Ever heard of the Harvard Z-List? You probably haven’t so we’ll fill you in. The Harvard admissions office is encouraging of students who wish to take a year off between high school and college to do something else. Harvard students are typically (a.k.a. always) extremely ambitious and to avoid burn-out, a year of doing something completely different from schooling could be a good thing (though this year should certainly be educational and fulfilling — it shouldn’t consist of sitting on the couch watching television). Anyhow, for about 20 of the 50 students who deferred their admission last year, as “The Harvard Crimson” states, “deferring is not an option, but a requirement.”
That’s right. These students didn’t have a choice but to defer a year. And why’s that? Because these students were pulled off of Harvard’s waitlist on the condition that they defer their admission by a year because Harvard simply doesn’t have enough beds for them. But, more interestingly than this is the fact that these 20 students have something in common besides having been plucked off of Harvard’s waitlist. What’s that, you ask? They are the children of alumni. That’s right — they’re legacies.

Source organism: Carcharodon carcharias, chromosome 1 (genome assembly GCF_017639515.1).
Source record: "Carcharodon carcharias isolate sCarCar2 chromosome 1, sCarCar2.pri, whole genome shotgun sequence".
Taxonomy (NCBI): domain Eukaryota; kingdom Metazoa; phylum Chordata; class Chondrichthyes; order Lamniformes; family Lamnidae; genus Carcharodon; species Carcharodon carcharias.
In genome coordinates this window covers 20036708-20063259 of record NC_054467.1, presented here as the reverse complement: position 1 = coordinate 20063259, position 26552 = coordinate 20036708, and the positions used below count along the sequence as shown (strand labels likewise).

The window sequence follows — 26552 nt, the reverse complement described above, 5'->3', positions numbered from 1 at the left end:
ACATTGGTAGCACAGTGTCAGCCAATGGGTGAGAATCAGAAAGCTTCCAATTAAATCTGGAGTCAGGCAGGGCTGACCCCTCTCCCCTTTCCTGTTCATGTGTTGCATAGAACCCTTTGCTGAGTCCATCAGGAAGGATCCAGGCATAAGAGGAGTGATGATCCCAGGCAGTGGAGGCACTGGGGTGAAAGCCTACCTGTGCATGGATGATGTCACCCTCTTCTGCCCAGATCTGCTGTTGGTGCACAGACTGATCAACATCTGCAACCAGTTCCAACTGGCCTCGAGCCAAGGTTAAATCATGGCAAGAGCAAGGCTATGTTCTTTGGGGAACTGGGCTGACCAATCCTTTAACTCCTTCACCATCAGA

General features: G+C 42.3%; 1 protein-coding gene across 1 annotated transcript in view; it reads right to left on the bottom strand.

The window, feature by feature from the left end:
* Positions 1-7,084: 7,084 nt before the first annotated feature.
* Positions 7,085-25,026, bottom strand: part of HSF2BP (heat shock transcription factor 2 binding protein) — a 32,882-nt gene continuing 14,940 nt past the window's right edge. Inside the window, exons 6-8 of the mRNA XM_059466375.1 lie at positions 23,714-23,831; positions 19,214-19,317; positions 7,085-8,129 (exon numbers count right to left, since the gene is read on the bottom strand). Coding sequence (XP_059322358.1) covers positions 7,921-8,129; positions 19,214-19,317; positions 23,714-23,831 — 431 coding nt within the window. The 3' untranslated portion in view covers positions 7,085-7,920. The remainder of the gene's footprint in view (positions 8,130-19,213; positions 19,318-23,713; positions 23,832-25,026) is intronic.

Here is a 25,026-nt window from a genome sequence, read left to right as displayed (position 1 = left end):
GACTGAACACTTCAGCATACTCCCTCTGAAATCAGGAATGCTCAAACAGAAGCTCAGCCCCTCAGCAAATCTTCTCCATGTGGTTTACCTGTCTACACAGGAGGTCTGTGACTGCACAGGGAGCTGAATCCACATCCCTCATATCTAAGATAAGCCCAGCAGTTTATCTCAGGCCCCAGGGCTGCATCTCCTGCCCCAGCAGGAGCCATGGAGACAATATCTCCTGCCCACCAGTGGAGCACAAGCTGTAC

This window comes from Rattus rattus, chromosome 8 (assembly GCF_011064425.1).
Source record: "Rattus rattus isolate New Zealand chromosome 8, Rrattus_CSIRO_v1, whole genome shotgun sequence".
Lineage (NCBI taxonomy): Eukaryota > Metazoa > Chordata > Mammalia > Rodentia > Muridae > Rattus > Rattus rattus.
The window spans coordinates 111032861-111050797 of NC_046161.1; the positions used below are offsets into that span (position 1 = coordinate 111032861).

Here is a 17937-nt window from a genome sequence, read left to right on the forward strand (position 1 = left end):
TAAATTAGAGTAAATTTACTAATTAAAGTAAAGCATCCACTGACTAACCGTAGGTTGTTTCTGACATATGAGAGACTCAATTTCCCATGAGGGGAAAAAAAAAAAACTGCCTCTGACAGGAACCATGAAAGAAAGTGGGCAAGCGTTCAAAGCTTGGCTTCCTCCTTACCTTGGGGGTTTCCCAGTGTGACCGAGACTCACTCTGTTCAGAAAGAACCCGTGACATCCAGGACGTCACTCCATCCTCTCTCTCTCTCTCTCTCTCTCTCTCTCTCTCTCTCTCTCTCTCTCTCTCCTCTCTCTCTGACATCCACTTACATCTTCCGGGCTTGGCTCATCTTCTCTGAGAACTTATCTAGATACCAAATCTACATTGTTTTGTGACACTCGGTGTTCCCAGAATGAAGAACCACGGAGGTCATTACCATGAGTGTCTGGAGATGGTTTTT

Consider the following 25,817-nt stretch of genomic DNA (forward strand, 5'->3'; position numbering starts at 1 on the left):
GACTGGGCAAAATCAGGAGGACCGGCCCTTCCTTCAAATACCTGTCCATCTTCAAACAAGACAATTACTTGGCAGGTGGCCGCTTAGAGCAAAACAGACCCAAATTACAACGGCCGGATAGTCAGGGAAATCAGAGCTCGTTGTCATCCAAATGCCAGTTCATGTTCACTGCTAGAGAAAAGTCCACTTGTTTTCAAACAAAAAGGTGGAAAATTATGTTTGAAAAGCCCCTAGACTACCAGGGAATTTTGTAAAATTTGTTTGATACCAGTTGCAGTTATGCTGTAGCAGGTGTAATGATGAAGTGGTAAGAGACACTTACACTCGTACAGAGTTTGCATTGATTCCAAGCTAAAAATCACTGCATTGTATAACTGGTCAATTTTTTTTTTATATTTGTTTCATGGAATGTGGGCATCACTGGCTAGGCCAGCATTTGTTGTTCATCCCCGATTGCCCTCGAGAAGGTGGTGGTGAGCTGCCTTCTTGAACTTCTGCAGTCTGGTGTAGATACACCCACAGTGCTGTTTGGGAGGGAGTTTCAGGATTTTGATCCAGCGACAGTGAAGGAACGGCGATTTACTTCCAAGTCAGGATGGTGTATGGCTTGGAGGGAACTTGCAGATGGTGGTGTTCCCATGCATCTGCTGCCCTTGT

According to “The Harvard Crimson” article on the Harvard Z-List, “The Crimson obtained information about the legacy status of 36 of the approximately 80 Z-list students at Harvard in 2001-02. Though McGrath Lewis insists the Z-list is ‘not a legacy list,’ 26—or 72 percent of the 36-student sample—were legacies, compared with 12 to 14 percent of the class as a whole. Even if none of the remaining 44 or so Z-list students were legacies, 33 percent of the 80 students would be legacies—still well above the proportion of legacies in the class as a whole.”
We at Ivy Coach have known for quite a while about the Harvard Z-List. We haven’t written about it because, well, we surely don’t share the vast majority of our secrets on our college admissions blog since we are a business at the end of the day. But now that it’s getting some more press (it has gotten some press before), we felt the need to let our readers know about this admissions practice. What do you think about the Harvard Z-List? Is it unfair? Should it be done away with? Let us know your thoughts on the subject by posting below!
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We all know the decision isn’t about whether the student is qualified for admission. If they were clear qualifiers, they clearly would have been admitted in either round. The decision is over how much money Harvard seeks to gain or lose by admitting that student or not. You can’t p___-off major donors, after all. Haha, and maybe THAT process is what takes all the time. A few more months of some emeritus board member hobnobbing with grandpa to see if he’ll still donate if junior is rejected.
I would like to say that I am not a legacy nor affluent and I was placed on the z-list.